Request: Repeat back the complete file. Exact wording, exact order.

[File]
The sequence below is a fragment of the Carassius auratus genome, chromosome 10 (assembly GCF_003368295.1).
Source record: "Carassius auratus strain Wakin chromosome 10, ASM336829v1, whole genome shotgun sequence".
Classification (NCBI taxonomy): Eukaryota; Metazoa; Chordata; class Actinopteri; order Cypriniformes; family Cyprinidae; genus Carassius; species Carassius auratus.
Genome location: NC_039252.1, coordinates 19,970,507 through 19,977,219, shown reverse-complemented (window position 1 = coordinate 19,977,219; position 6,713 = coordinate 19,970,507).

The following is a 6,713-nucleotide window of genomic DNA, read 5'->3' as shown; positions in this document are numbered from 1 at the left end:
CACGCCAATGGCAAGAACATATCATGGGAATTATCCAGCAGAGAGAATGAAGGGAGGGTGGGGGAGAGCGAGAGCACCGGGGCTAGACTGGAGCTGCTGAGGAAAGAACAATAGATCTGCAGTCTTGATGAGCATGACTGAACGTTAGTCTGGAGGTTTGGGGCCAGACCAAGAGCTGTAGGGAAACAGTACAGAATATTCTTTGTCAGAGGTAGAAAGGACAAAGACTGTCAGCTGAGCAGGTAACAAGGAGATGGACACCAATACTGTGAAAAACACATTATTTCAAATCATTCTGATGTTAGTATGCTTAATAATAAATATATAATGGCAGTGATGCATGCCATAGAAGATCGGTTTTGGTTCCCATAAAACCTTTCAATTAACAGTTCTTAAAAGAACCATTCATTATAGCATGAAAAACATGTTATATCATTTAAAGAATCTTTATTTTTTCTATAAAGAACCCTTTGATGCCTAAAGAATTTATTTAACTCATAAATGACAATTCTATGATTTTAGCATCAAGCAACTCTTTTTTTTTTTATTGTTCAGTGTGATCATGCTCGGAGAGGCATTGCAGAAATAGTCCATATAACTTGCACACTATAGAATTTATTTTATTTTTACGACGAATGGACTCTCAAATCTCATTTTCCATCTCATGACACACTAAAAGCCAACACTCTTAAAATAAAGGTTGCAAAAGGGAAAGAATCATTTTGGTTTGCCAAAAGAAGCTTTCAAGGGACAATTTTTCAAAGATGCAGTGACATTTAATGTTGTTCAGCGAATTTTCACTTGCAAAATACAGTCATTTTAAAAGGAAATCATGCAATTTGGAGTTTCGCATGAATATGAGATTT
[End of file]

The sequence below is a fragment of the Carassius auratus genome, chromosome 10 (assembly GCF_003368295.1).
Source record: "Carassius auratus strain Wakin chromosome 10, ASM336829v1, whole genome shotgun sequence".
Classification (NCBI taxonomy): Eukaryota; Metazoa; Chordata; class Actinopteri; order Cypriniformes; family Cyprinidae; genus Carassius; species Carassius auratus.
Genome location: NC_039252.1, coordinates 19,970,507 through 19,977,219, shown reverse-complemented (window position 1 = coordinate 19,977,219; position 6,713 = coordinate 19,970,507).

The following is a 6,713-nucleotide window of genomic DNA, read 5'->3' as shown; positions in this document are numbered from 1 at the left end:
CACGCCAATGGCAAGAACATATCATGGGAATTATCCAGCAGAGAGAATGAAGGGAGGGTGGGGGAGAGCGAGAGCACCGGGGCTAGACTGGAGCTGCTGAGGAAAGAACAATAGATCTGCAGTCTTGATGAGCATGACTGAACGTTAGTCTGGAGGTTTGGGGCCAGACCAAGAGCTGTAGGGAAACAGTACAGAATATTCTTTGTCAGAGGTAGAAAGGACAAAGACTGTCAGCTGAGCAGGTAACAAGGAGATGGACACCAATACTGTGAAAAACACATTATTTCAAATCATTCTGATGTTAGTATGCTTAATAATAAATATATAATGGCAGTGATGCATGCCATAGAAGATCGGTTTTGGTTCCCATAAAACCTTTCAATTAACAGTTCTTAAAAGAACCATTCATTATAGCATGAAAAACATGTTATATCATTTAAAGAATCTTTATTTTTTCTATAAAGAACCCTTTGATGCCTAAAGAATTTATTTAACTCATAAATGACAATTCTATGATTTTAGCATCAAGCAACTCTTTTTTTTTTTATTGTTCAGTGTGATCATGCTCGGAGAGGCATTGCAGAAATAGTCCATATAACTTGCACACTATAGAATTTATTTTATTTTTACGACGAATGGACTCTCAAATCTCATTTTCCATCTCATGACACACTAAAAGCCAACACTCTTAAAATAAAGGTTGCAAAAGGGAAAGAATCATTTTGGTTTGCCAAAAGAAGCTTTCAAGGGACAATTTTTCAAAGATGCAGTGACATTTAATGTTGTTCAGCGAATTTTCACTTGCAAAATACAGTCATTTTAAAAGGAAATCATGCAATTTGGAGTTTCGCATGAATATGAGATTT